Idaho often burns up in the summer, but this week it was a different kind of “Bern”: Democratic presidential candidate Bernie Sanders.
Yesterday, Sanders, via a live-stream event, drew good-sized crowds in Boise, Post Falls, Moscow, and Pocatello (and perhaps other places). Idaho Democrats in attendance confirmed that they are seeing Democrats who they’ve never seen before.
In Boise, about 250 folks turned out. Pocatello had near 70. Facebook posts report 150 in Post Falls. Moscow had about 40 signed up for their Bernie event. Here’s a link to one of the Idaho for Bernie Sanders Facebook pages if you want to see what’s happening.
PLEASE NOTE: The IDP maintains neutrality in primary races. But when a candidate is hauling in crowds, such as Sanders, we want people to know about.
Presidential years are opportunities for Idaho Dems to engage folks who aren’t familiar with how important our Party is to everyday Idahoans. We encourage all of our members to get engaged, reach out, and welcome new energy to our Party!
Here’s a report on the Pocatello event, which also received live televised news coverage, from the Idaho State Journal:
Sanders reaches out to Pocatello Democrats
By Michael H. O’Donnell | Idaho State Journal | July 31, 2015
POCATELLO — Democratic presidential candidate Bernie Sanders doesn’t mince words when it comes to what needs to be done in this country, and he hopes he’s the man to see that it happens.
“The American people are saying loudly and clearly, ‘Enough is enough,’” Sanders told those packed into the Democratic Headquarters on Yellowstone Avenue. The U.S. Senator from Vermont said he was sending the same call to build a grassroots effort to 3,500 locations in all 50 states at the same time.
“This is an historical night,” Sanders said before asking everyone listening to his message to sign up and become active in the upcoming presidential race.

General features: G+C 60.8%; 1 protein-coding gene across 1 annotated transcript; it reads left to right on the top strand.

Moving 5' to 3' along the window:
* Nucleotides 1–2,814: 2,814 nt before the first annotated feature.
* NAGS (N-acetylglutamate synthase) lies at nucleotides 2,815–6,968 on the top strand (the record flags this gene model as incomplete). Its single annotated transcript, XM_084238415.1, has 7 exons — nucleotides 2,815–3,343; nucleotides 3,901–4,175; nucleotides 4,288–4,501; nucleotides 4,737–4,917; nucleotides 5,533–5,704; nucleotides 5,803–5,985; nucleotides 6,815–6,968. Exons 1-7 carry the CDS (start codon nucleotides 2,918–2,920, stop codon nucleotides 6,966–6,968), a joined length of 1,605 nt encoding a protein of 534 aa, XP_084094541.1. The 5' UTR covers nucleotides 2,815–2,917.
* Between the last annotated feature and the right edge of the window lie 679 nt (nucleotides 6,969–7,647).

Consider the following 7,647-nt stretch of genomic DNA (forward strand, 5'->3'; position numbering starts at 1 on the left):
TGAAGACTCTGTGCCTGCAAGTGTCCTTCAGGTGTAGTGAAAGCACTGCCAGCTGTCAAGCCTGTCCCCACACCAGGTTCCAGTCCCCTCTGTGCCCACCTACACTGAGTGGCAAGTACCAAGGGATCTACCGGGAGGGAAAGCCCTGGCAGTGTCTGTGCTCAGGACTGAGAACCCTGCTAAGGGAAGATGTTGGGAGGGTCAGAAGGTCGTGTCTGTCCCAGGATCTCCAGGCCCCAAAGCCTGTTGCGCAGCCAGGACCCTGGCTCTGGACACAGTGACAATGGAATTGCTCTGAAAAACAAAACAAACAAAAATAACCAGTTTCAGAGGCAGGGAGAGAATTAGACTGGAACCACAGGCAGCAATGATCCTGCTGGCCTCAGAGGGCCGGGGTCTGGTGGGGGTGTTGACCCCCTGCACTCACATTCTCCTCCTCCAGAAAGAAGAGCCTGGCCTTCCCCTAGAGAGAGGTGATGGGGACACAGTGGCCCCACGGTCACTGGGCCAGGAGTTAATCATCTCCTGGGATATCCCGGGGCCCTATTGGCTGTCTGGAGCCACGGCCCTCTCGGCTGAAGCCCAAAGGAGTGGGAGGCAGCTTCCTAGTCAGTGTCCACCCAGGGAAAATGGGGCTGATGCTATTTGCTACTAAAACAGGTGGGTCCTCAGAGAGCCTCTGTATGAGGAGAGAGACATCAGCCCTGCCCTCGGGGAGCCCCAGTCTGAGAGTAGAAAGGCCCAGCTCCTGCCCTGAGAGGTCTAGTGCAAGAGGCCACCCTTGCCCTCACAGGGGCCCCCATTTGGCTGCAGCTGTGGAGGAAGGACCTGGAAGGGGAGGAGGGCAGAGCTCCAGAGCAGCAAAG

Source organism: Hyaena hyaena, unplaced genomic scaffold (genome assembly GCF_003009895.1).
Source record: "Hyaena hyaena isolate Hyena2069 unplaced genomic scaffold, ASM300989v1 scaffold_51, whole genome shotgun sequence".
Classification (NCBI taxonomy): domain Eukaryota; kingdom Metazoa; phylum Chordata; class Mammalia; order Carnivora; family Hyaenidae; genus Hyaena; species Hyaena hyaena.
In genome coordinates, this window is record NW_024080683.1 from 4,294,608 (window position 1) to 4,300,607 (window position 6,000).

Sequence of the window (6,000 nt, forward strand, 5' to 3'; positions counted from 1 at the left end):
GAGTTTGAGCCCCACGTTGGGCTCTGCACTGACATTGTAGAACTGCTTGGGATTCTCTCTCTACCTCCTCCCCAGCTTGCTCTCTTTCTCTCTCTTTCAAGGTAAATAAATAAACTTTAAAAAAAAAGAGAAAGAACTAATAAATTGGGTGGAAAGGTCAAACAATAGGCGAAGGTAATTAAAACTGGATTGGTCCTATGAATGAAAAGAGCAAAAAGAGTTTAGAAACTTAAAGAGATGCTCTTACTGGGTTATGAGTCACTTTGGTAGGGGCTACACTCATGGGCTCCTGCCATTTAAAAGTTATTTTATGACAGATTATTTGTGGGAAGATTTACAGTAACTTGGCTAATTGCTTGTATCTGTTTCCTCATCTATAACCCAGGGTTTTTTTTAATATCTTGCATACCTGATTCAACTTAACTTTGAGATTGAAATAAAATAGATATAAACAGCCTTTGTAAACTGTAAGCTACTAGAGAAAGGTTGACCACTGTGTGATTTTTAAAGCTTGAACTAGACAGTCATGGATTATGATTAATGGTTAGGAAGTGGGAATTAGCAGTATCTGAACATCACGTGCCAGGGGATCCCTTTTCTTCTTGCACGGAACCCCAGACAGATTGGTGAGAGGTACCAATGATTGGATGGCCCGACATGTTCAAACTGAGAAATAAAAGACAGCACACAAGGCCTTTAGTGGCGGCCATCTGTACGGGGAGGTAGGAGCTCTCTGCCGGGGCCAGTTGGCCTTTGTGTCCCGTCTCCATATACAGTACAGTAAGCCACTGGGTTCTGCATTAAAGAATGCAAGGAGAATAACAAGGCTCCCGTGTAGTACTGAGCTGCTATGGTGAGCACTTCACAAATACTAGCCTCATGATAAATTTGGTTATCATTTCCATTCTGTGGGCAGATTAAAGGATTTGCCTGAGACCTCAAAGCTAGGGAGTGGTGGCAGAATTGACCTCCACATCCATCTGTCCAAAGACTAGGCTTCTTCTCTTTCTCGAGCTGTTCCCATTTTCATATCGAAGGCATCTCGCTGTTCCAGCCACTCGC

Sanders said so far in his campaign he has received 435,000 individual contributions and contrasted this to the handful of big-money donors who are backing others in the race.
“This country belongs to all of us, not a handful of billionaires,” Sanders said, drawing applause and cheers from the Pocatello Democrats.
The champion of socialist policies, who has drawn large crowds throughout the country at live speaking engagements, said there is something wrong when the richest country in the world has more children living in poverty than any other industrialized nation.
He said America needs to reverse a 40-year decline in the middle class.
Sanders called the existing federal minimum wage of $7.50 a “starvation minimum wage.”
“We need to raise that minimum wage to $15 and up,” Sanders said.
He also called for free tuition at public colleges and universities in the U.S. and said, “Instead of throwing our kids in jail, maybe we should provide them with education and hope.”
Sanders also called for real campaign financing reform in this country and said the U.S. Supreme Court decision in Citizens United set the stage for billionaires to buy elections.
Sanders also touted a pathway to citizenship for illegal immigrants to the U.S. and comprehensive immigration reform. He said about 11 million of these immigrants are now “living in the shadows.”
Sanders said all American workers are entitled to medical and family leave, paid sick leave and paid vacation time. He also said it is time to provide medical care to all Americans, and he supports a single-payer system similar to Medicare for all U.S. citizens.
The candidate went on to say that the only way average Americans could combat the big money from the billionaire class and corporate America was a “strong grassroots movement of millions and millions of people.”
Sanders said it’s time to stop focusing on issues that divide the nation like abortion and gun control and start focusing on common ground.
“When we stand together, there is nothing we can’t accomplish,” Sanders said.
After Sanders’ televised call to action, former Idaho president of the Communication Workers of America Larry Cohen echoed the sentiments.
“This is a political revolution, but we have to build it,” Cohen said. “It’s all about our energy and our work.”
Democratic Legislative Chairman for District 28, Mike Saville of Lava Hot Springs agreed.
“You’ve got to show up folks,” Saville said.
Saville said about half the voters in Idaho are between 18 and 45 years of age, but during the last election 70 percent of those who voted were between 46 and 80-plus years of age. He said Idahoans have to stop listening to a steady stream of only one political ideology and start looking at what’s best for the future.
“We can’t vote based on fears and what-ifs,” Saville said.